The battle for West Australian Newspapers was Australia’s first US-style proxy battle for control of a major company board.
While that issue remains unresolved heading into this year’s AGM, with Kerry Stokes’ Seven Network still sitting there as the largest shareholder with no board representation, a second dramatic board proxy battle has now emerged.
The board of former monopoly wheat marketer AWB Ltd has dramatically split; four troglodyte grower representatives have signed a letter opposing constitutional reform even after the Liberals and the Rudd Government recently combined to smash the single desk in Parliament.
The documents for the EGM on August 21 have all been released this morning and these clowns really do deserve to be sued. Have they no shame after the disgrace that was the single desk and those $300 million in bribes to Saddam Hussein?
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The AWB realists, led by Queensland grower chairman Brendan Stewart, had a pre-emptive crack at reform that was narrowly defeated at the AGM in February because they feared the Cold War warriors would seize control in the farmer elections and then install a troglodyte as chairman.
While Stewart should be condemned for his role as a director right through the bribes scandal, he has seen the light on corporate governance and championed the push for constitutional reform that will see him and all other grower directors booted from the board.
Former National Party leader John Anderson drove the privatisation of AWB in the late 1990s which included unique poison pills that were an affront to corporate governance. He should come out now and condemn the structure which sees AWB banned from takeovers and growers guaranteed 7 of the 11 board seats and the chair, regardless of who actually owns the company.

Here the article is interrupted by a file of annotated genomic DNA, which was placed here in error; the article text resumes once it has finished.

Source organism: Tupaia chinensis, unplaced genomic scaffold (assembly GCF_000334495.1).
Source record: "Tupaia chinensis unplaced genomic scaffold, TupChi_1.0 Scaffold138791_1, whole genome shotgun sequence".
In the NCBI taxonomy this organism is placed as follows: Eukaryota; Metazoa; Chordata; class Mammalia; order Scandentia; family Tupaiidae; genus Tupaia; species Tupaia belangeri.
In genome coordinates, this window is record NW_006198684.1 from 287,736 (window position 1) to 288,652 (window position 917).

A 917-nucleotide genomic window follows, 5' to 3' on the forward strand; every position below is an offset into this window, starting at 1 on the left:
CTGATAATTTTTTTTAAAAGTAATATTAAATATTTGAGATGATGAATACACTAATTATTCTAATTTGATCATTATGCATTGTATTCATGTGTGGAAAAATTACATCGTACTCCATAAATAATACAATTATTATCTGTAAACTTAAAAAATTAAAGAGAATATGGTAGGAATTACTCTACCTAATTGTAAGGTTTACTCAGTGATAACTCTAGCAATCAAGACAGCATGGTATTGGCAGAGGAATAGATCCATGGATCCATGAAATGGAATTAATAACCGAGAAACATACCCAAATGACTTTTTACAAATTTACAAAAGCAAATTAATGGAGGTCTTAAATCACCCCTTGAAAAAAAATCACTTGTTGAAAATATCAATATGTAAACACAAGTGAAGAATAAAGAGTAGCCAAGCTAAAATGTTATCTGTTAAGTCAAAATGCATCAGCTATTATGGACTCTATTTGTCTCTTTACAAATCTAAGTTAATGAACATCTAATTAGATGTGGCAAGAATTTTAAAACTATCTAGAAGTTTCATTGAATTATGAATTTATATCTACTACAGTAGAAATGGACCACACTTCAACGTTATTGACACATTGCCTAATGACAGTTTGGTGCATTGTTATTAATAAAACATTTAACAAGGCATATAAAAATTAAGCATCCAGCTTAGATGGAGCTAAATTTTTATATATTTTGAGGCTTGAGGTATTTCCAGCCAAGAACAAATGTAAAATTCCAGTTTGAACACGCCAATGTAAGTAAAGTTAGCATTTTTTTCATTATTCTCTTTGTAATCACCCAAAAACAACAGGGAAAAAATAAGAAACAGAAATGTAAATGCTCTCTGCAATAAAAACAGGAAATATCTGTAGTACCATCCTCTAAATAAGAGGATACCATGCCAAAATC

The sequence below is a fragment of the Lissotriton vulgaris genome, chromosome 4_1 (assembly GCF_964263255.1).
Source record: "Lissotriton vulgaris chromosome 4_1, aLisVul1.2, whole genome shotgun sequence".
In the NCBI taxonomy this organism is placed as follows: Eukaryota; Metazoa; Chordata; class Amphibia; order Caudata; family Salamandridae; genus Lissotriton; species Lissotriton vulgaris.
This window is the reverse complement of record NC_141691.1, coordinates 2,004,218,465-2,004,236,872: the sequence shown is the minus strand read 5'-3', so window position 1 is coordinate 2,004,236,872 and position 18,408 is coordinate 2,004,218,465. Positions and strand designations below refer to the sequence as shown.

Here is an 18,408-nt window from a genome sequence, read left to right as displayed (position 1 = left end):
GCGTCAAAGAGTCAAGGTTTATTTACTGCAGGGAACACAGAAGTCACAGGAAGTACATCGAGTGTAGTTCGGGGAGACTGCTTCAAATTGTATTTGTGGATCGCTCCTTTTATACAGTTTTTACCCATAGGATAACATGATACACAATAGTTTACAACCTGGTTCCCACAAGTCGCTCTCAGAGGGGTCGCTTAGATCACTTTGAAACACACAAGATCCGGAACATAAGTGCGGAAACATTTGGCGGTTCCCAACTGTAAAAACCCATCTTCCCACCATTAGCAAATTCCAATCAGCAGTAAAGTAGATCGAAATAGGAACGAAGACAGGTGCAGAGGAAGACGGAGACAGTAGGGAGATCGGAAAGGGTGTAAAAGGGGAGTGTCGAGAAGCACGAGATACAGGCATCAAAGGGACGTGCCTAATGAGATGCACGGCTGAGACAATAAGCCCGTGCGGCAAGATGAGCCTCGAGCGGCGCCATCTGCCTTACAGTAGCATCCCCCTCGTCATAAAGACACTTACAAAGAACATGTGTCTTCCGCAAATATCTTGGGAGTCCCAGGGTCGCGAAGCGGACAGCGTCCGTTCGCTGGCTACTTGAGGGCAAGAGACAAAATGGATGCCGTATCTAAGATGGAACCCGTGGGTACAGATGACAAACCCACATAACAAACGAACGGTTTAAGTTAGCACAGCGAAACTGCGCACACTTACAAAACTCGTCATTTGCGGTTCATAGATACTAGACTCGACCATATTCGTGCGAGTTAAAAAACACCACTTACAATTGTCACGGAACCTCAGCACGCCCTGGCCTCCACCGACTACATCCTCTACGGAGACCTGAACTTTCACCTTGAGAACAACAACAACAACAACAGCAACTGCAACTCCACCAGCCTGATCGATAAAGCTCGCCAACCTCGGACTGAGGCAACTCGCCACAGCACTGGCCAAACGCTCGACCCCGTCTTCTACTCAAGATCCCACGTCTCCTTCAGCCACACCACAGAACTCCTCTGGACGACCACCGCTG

No wonder the former $2 billion company is now only worth $840 million. That’s called a huge “governance discount”.
Adele Ferguson has delivered a well-briefed broadside at the gang of four in The Australian today, pointing out that all the governance houses and institutional shareholders are lining up behind reform, which requires support from 75% of the grower shareholders to pass.
Ferguson hints strongly that the four — Colin Nicholl from Western Australia, Russell McKenzie from Victoria, Rodger Schirmer from NSW, along with Xavier Martin from NSW — could face legal action if reform fails because they are not acting in the best interests of the company.
The four may be currently covered by AWB’s directors and officers insurance, but you can bet your bottom dollar that this is being reviewed by the insurer right now, particularly in the current environment of heightened liability paranoia and litigation.
The single desk is dead, killed off by more than 90% of the politicians in Federal Parliament. About 50 of Australia’s 23,000 grain growers managed a couple of noisy protests in Canberra with Parliament House; now we are seeing one final act of defiance.
If reform is defeated, I hope these directors get sued, lose their farms and go bankrupt as they are nothing short of a disgrace.
Check out this multi-media package on The Mayne Report after the dramatic 2008 AWB AGM in February.